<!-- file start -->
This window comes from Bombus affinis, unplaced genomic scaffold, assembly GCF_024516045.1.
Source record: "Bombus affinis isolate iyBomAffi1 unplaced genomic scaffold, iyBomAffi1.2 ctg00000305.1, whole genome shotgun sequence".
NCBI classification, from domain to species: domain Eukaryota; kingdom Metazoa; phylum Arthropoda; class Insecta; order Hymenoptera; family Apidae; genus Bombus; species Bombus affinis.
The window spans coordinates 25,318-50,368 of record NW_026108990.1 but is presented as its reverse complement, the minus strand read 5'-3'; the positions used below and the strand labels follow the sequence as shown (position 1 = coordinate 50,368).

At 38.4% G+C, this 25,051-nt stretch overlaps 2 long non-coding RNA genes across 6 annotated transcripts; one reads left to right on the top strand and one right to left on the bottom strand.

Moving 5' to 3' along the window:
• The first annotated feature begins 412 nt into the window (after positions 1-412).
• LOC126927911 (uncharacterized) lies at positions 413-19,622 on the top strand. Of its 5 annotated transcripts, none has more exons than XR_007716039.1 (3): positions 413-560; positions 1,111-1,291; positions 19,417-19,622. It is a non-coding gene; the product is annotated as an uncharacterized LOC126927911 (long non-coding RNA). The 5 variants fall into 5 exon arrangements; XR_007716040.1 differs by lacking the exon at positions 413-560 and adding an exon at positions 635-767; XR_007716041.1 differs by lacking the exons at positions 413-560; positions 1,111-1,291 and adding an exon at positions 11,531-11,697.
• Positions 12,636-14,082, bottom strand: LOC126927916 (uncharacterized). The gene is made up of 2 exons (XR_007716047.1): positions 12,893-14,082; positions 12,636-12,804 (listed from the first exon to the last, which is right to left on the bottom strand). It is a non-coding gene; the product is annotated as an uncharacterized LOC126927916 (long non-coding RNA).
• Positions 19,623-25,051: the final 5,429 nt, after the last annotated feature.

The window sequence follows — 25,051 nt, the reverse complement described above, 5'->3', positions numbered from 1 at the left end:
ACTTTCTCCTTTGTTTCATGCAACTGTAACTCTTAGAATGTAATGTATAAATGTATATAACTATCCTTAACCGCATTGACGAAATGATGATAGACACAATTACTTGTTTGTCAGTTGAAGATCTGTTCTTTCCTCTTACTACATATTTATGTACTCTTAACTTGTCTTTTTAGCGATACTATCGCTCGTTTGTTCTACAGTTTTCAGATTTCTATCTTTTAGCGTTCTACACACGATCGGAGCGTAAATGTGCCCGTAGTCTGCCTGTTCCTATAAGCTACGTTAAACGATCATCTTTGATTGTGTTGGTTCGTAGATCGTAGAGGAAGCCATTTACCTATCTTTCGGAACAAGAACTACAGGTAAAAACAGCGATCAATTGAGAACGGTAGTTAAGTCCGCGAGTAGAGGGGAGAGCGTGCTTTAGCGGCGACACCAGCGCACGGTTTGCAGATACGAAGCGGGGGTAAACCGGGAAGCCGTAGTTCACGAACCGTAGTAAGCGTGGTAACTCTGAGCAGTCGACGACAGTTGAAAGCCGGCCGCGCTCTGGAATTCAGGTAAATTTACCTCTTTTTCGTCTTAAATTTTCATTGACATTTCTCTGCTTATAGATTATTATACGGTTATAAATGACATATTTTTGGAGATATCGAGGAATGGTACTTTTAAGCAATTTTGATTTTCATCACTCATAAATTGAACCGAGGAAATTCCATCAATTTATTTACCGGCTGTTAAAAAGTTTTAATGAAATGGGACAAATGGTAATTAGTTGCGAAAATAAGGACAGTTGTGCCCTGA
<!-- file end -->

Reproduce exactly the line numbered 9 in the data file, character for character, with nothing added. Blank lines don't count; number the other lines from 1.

• Positions 12,636-14,082, bottom strand: LOC126927916 (uncharacterized). The gene is made up of 2 exons (XR_007716047.1): positions 12,893-14,082; positions 12,636-12,804 (listed from the first exon to the last, which is right to left on the bottom strand). It is a non-coding gene; the product is annotated as an uncharacterized LOC126927916 (long non-coding RNA).